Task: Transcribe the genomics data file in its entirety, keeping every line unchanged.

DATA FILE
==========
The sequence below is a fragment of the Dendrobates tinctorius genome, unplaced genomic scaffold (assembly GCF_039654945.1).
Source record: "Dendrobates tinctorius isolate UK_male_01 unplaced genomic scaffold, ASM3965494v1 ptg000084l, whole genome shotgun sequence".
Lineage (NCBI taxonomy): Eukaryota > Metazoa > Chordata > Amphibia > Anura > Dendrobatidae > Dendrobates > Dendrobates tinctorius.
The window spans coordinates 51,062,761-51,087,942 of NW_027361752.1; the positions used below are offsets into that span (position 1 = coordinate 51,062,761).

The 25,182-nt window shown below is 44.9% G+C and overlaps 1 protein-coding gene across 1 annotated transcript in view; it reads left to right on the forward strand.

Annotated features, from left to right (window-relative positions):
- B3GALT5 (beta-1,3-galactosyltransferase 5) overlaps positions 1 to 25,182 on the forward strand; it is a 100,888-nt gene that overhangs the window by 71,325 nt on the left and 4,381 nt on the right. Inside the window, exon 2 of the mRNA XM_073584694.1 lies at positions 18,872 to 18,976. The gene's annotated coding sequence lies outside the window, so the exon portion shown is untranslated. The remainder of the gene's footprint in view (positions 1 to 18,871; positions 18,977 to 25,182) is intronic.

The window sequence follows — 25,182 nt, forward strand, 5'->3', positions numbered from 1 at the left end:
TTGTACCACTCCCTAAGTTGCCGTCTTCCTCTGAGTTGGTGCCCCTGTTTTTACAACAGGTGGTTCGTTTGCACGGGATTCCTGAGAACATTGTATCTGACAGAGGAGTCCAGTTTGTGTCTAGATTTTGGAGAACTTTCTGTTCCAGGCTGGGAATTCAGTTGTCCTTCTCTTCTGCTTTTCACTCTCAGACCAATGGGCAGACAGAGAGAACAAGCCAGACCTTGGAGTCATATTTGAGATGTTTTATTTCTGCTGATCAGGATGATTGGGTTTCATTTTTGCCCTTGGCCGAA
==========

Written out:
The sequence below is a fragment of the Dendrobates tinctorius genome, unplaced genomic scaffold (assembly GCF_039654945.1).
Source record: "Dendrobates tinctorius isolate UK_male_01 unplaced genomic scaffold, ASM3965494v1 ptg000084l, whole genome shotgun sequence".
Lineage (NCBI taxonomy): Eukaryota > Metazoa > Chordata > Amphibia > Anura > Dendrobatidae > Dendrobates > Dendrobates tinctorius.
The window spans coordinates 51,062,761-51,087,942 of NW_027361752.1; the positions used below are offsets into that span (position 1 = coordinate 51,062,761).

The 25,182-nt window shown below is 44.9% G+C and overlaps 1 protein-coding gene across 1 annotated transcript in view; it reads left to right on the forward strand.

Annotated features, from left to right (window-relative positions):
- B3GALT5 (beta-1,3-galactosyltransferase 5) overlaps positions 1 to 25,182 on the forward strand; it is a 100,888-nt gene that overhangs the window by 71,325 nt on the left and 4,381 nt on the right. Inside the window, exon 2 of the mRNA XM_073584694.1 lies at positions 18,872 to 18,976. The gene's annotated coding sequence lies outside the window, so the exon portion shown is untranslated. The remainder of the gene's footprint in view (positions 1 to 18,871; positions 18,977 to 25,182) is intronic.

The window sequence follows — 25,182 nt, forward strand, 5'->3', positions numbered from 1 at the left end:
TTGTACCACTCCCTAAGTTGCCGTCTTCCTCTGAGTTGGTGCCCCTGTTTTTACAACAGGTGGTTCGTTTGCACGGGATTCCTGAGAACATTGTATCTGACAGAGGAGTCCAGTTTGTGTCTAGATTTTGGAGAACTTTCTGTTCCAGGCTGGGAATTCAGTTGTCCTTCTCTTCTGCTTTTCACTCTCAGACCAATGGGCAGACAGAGAGAACAAGCCAGACCTTGGAGTCATATTTGAGATGTTTTATTTCTGCTGATCAGGATGATTGGGTTTCATTTTTGCCCTTGGCCGAA